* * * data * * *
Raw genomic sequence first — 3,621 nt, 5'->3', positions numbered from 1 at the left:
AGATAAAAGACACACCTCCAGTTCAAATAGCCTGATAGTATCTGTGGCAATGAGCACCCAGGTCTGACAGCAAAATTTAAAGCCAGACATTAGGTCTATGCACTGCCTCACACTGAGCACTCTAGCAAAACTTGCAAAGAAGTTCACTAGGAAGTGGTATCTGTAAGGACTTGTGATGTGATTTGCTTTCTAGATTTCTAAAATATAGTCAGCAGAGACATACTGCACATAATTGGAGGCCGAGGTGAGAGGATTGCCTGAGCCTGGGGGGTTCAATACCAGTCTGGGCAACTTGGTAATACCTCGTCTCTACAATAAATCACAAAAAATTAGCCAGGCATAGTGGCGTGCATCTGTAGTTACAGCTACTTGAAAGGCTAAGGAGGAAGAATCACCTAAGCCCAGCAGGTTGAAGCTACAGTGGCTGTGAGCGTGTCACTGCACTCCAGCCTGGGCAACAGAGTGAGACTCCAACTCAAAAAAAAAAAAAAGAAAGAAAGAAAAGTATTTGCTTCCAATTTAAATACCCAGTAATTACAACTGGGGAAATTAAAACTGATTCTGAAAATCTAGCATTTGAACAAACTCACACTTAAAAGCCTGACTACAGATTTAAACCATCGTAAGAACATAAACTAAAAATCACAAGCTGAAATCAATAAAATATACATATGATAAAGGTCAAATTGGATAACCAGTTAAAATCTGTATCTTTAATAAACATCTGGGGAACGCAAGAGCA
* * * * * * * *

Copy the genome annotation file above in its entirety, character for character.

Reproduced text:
Raw genomic sequence first — 3,621 nt, 5'->3', positions numbered from 1 at the left:
AGATAAAAGACACACCTCCAGTTCAAATAGCCTGATAGTATCTGTGGCAATGAGCACCCAGGTCTGACAGCAAAATTTAAAGCCAGACATTAGGTCTATGCACTGCCTCACACTGAGCACTCTAGCAAAACTTGCAAAGAAGTTCACTAGGAAGTGGTATCTGTAAGGACTTGTGATGTGATTTGCTTTCTAGATTTCTAAAATATAGTCAGCAGAGACATACTGCACATAATTGGAGGCCGAGGTGAGAGGATTGCCTGAGCCTGGGGGGTTCAATACCAGTCTGGGCAACTTGGTAATACCTCGTCTCTACAATAAATCACAAAAAATTAGCCAGGCATAGTGGCGTGCATCTGTAGTTACAGCTACTTGAAAGGCTAAGGAGGAAGAATCACCTAAGCCCAGCAGGTTGAAGCTACAGTGGCTGTGAGCGTGTCACTGCACTCCAGCCTGGGCAACAGAGTGAGACTCCAACTCAAAAAAAAAAAAAAGAAAGAAAGAAAAGTATTTGCTTCCAATTTAAATACCCAGTAATTACAACTGGGGAAATTAAAACTGATTCTGAAAATCTAGCATTTGAACAAACTCACACTTAAAAGCCTGACTACAGATTTAAACCATCGTAAGAACATAAACTAAAAATCACAAGCTGAAATCAATAAAATATACATATGATAAAGGTCAAATTGGATAACCAGTTAAAATCTGTATCTTTAATAAACATCTGGGGAACGCAAGAGCA